-  No shocker here, but Michael Cuddyer has to be one of the most disappointing players, ranking at a -0.1.  As an outfielder when he has a good year he's a valuable player (2ish WAR), but as a first baseman where the big hitters play, and when he's having a down year like this year, he's pretty much a liability.  It doesn't help that he's an absolutely terrible fielding first baseman, both in things quantifiable (-18 runs allowed worse this year than average) and not quantifiable (when is the last time he actually scooped a throw in the dirt?  June?)

- The all-time career Twins leader in WAR is Rod Carew, at 62.7, followed by Harmon Killebrew at 61.4.  Obviously Carew jumps ahead since he was a 2b, but that sounds pretty accurate to me.  Excluding guys who were Senators, the rest of the top five is Kirby Puckett, Tony Oliva, and.....Joe Mauer.  No joke, he's already top five in all-time WAR for Twins.  Such is the advantage of having such an outstanding offensive player at position that traditionally doesn't produce great offensive numbers.  The fact that he's a pretty damn good defensive catcher just hammers home how valuable he really is.  I like to rip on him because I hate media adoration no matter where or how it happens, but the guy is seriously amazing, and we're all lucky to watch him play.  Now if you'll excuse me, I need to go put in a new tampon and watch Vampire Diaries.

-  Shane Mack (career 18.5) was more valuable than Torii Hunter (16.9).  Ok.

-  The best season recent season was The Situation on Jersey Shore Season 1 with a 35.5, the second best mark of all-time, just ahead of Dwight Schrute Season 2 (34.4) but still behind Barney Stinson Season 3 (40.7).

-  The top pitchers in Twins history are Bert Blyleven (45.7), Brad Radke (41.4), Johan Santana (32.1), Camilo Pascual (30.5) and Jim Kaat (26.7).  But that's only if you don't count Walter Johnson on the Senators, who racked up a WAR of 127.7.

-  Speaking of the Big Train, he also has 8 of the top 10 single season by a Twin/Senator pitcher, including the top four and 8 of the top 9.  The only two guys who sneak into top 10 are Bert Blyleven in 1973 and Frank Viola in 1987.  Despite that, Johan does have more top 20s than anybody other than Walter, finishing 11th in 2004, 15th in 2006, and 19th in 2005. 

-  Amongst pitchers with at least 25 starts in a season, the worst WARs belong to Joe Mays in 2005, Jim DeShaies in 1994 and Carlos Silva in 2006.  Sounds about right.  And, funny, those guys were all way worse than Nick Blackburn this year.  I know that seems hard to believe.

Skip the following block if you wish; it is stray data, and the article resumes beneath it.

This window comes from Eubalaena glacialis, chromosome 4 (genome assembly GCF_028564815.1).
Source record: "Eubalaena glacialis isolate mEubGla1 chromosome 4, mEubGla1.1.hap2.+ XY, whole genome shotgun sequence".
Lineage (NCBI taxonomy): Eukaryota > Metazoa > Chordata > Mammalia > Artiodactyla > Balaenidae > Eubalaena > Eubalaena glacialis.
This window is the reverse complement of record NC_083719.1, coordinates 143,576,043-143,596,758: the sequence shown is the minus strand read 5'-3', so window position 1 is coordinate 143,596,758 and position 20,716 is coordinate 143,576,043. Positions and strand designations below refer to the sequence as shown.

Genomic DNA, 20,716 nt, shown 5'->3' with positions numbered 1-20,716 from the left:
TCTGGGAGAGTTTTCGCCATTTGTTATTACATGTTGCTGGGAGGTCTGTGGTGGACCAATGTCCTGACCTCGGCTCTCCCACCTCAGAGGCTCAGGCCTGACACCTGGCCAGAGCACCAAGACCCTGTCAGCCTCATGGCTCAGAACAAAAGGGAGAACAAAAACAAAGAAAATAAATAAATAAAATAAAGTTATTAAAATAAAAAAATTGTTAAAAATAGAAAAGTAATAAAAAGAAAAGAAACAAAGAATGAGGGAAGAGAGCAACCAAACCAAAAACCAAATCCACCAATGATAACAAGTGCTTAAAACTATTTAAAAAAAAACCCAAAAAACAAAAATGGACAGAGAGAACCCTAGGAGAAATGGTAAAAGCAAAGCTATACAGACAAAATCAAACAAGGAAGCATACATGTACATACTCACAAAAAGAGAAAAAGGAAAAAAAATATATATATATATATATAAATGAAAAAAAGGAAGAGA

-  Hitting wise, best Twins seasons belong to Rod Carew 1977, Chuck Knoblauch 1996, Joe Mauer 2008, Rod Carew 1975, and Joe Mauer 2009.  You know, the Twins really have a nice history of players at non-historically offensive positions having good/great offensive seasons.  Besides those five above, the next five have a shortstop (Zoilo Versalles 1965), a center fielder (Kirby Puckett 1988), and a second baseman (Carew 1976).  So 8 of the top 10 WAR seasons in Twins' history have come from "defensive" positions.  Then in the next 10, you get six more from either C, 2b, or CF.  Looks like the Twins have historically always gotten a large chunk of offense from these types of positions.  Or their traditional power positions suck, outside of Killebrew.  I know my opinion.

-  Kent Hrbek was pretty good though.  He never hit any amazing highs (his best season was 1984, at a WAR of 5.4 which ranks 31st in Twins history), but he also never had a full season (470+ PAs) where his WAR was less than 1.4.  That is the value of getting out early in order to spend your days fishing and drinking beer.

-  Finally, Gary Gaetti posted numbers of 2.7, 2.9, 2.1, 5.3, 2.4, and 4.2 from 1983-1988, an average of 3.0 per year.  Pretty good.  That ranks him as the 18th best 3b since 1980 during that portion of his career (years 3-8), ranked right with Edgar Martinez and Paul Molitor (and Corey Koskie!!).  Then, starting in 1989, he posted 1.1, 1.7, 1.4, -0.8, and -0.3.  Yes, at one point there he was actually worse than a journeyman AAA player.  What possibly could have happened to Gaetti between 1988 and 1989?  Yes, you guessed it.  He became a crazy religious zealot.